An online journal of politics, policy, and society with a special focus on Maryland -- Contact: on_background at yahoo.com.

Wednesday, August 20, 2003

Cause and Effect?

Say what you will about Howard Dean, but the man has a knack for planning ahead. He has been actively running for president without having another full-time job for almost three years and has gone from obscure leader of a tiny state to contender, at least in part because he has built slowly, largely under the radar, and despite a lot of naysaying from pundits for most of that period. Of course, his strong anti-war stance, online innovations, and other efforts contributed to his movement upward as everyone knows, but starting early and working hard seem to have paid off for Dean (whether or not he gets the brass ring).

On a similar note, I was surprised when I came back to DC in the spring of 1998 (almost 2 years before the primaries) to hear all sorts of Republicans, well-informed and outsiders alike, talking about how George W. Bush had the nomination in the bag. Perhaps that’s the ticket. It might make even the most cynical among us wonder how much further our electoral contests can drift downward before any vestige of consideration for contenders’ experience, ability, or plan for the nation (or state, just look at California) disappears completely.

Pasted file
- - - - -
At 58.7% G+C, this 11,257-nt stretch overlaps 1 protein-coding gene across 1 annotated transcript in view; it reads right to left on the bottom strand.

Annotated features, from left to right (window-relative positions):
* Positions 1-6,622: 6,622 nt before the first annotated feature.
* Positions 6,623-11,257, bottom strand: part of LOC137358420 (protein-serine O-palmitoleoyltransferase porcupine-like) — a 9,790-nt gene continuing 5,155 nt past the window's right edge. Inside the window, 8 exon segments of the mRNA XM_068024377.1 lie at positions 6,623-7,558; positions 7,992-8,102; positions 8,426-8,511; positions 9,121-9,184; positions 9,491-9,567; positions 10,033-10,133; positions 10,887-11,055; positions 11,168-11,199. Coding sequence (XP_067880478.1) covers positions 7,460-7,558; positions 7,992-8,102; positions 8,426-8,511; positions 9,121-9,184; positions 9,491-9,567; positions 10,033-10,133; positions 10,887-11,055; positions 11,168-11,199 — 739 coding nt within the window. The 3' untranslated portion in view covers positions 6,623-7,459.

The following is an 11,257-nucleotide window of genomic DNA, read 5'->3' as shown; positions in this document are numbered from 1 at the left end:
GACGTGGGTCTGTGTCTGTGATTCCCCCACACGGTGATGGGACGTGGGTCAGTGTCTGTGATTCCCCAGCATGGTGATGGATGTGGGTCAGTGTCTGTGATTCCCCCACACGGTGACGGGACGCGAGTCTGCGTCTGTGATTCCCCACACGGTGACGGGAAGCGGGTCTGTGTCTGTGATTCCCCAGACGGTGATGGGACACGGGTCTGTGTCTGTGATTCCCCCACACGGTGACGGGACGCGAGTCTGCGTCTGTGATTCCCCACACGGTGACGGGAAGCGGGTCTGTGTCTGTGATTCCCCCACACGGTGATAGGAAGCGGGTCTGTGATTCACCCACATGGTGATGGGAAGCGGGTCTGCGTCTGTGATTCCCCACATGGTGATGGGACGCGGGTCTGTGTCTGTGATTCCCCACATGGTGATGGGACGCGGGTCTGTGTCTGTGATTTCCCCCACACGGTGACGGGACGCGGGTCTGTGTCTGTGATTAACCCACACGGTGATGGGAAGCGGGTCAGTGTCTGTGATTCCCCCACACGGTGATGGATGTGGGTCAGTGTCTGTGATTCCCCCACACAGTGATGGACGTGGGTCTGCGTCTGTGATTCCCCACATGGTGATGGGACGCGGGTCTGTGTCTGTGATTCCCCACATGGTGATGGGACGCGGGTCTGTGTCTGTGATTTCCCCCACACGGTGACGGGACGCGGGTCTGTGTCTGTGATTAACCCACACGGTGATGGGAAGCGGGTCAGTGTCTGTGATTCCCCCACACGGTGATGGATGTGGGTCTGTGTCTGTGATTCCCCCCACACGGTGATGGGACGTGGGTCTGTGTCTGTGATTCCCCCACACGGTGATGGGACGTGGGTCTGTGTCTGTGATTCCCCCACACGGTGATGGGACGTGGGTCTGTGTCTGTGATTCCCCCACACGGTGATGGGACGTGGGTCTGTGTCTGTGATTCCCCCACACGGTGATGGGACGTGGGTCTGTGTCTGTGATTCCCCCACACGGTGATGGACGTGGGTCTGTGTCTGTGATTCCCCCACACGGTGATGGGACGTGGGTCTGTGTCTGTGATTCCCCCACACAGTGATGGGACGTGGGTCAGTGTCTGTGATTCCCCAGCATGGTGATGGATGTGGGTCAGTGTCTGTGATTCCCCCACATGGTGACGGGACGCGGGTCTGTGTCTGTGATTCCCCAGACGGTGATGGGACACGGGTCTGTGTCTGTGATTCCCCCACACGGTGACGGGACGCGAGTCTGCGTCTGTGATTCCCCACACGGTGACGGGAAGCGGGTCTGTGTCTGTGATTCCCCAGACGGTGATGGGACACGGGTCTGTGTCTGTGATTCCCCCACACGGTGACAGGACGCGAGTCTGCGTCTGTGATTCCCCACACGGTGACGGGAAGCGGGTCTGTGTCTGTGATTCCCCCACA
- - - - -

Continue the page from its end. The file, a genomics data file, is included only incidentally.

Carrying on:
Oh, and speaking of the little-heard subject of policy (its August: Congress, the Administration, and most of the pols outside of California, Kentucky, Mississippi, and Louisiana are on vacation), I found Llwewellyn King’s column on the potential causes of the blackouts in his White House Weekly to be thought provoking. Beyond being the publisher and editor of the notable policy/political tip sheet Energy Daily, I don’t know much about King, but the potential that deregulation of the electric power industry and concomitant loss of private investment/responsibility in the grid contributed to the problem was illustrated.